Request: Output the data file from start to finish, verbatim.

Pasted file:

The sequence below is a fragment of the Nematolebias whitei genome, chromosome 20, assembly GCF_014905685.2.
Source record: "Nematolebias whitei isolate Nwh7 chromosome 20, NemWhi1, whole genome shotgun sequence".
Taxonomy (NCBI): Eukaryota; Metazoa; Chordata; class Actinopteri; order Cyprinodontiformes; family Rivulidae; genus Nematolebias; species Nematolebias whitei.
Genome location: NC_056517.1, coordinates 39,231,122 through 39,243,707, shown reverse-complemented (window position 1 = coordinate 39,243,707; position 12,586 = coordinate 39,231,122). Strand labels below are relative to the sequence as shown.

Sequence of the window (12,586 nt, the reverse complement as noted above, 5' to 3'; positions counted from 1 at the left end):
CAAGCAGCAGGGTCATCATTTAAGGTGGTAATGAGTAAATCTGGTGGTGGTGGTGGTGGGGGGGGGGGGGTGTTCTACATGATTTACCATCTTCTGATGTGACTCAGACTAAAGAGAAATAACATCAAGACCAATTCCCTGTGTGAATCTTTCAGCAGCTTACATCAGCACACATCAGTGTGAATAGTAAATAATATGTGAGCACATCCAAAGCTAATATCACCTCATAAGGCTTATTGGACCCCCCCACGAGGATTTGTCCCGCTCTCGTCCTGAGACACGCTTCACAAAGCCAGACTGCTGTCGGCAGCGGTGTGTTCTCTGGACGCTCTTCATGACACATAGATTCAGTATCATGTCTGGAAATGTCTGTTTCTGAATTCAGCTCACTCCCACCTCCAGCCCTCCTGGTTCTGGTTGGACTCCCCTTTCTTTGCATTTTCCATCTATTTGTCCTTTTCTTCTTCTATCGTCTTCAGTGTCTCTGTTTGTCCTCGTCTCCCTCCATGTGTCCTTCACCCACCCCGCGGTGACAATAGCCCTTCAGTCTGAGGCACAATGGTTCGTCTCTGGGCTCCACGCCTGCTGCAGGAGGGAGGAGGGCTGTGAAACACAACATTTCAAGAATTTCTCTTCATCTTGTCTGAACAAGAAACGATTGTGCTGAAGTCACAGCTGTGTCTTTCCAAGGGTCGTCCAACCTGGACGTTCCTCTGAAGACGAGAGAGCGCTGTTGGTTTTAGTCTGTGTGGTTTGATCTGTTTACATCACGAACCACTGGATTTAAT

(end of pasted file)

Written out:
The sequence below is a fragment of the Nematolebias whitei genome, chromosome 20, assembly GCF_014905685.2.
Source record: "Nematolebias whitei isolate Nwh7 chromosome 20, NemWhi1, whole genome shotgun sequence".
Taxonomy (NCBI): Eukaryota; Metazoa; Chordata; class Actinopteri; order Cyprinodontiformes; family Rivulidae; genus Nematolebias; species Nematolebias whitei.
Genome location: NC_056517.1, coordinates 39,231,122 through 39,243,707, shown reverse-complemented (window position 1 = coordinate 39,243,707; position 12,586 = coordinate 39,231,122). Strand labels below are relative to the sequence as shown.

Sequence of the window (12,586 nt, the reverse complement as noted above, 5' to 3'; positions counted from 1 at the left end):
CAAGCAGCAGGGTCATCATTTAAGGTGGTAATGAGTAAATCTGGTGGTGGTGGTGGTGGGGGGGGGGGGGTGTTCTACATGATTTACCATCTTCTGATGTGACTCAGACTAAAGAGAAATAACATCAAGACCAATTCCCTGTGTGAATCTTTCAGCAGCTTACATCAGCACACATCAGTGTGAATAGTAAATAATATGTGAGCACATCCAAAGCTAATATCACCTCATAAGGCTTATTGGACCCCCCCACGAGGATTTGTCCCGCTCTCGTCCTGAGACACGCTTCACAAAGCCAGACTGCTGTCGGCAGCGGTGTGTTCTCTGGACGCTCTTCATGACACATAGATTCAGTATCATGTCTGGAAATGTCTGTTTCTGAATTCAGCTCACTCCCACCTCCAGCCCTCCTGGTTCTGGTTGGACTCCCCTTTCTTTGCATTTTCCATCTATTTGTCCTTTTCTTCTTCTATCGTCTTCAGTGTCTCTGTTTGTCCTCGTCTCCCTCCATGTGTCCTTCACCCACCCCGCGGTGACAATAGCCCTTCAGTCTGAGGCACAATGGTTCGTCTCTGGGCTCCACGCCTGCTGCAGGAGGGAGGAGGGCTGTGAAACACAACATTTCAAGAATTTCTCTTCATCTTGTCTGAACAAGAAACGATTGTGCTGAAGTCACAGCTGTGTCTTTCCAAGGGTCGTCCAACCTGGACGTTCCTCTGAAGACGAGAGAGCGCTGTTGGTTTTAGTCTGTGTGGTTTGATCTGTTTACATCACGAACCACTGGATTTAAT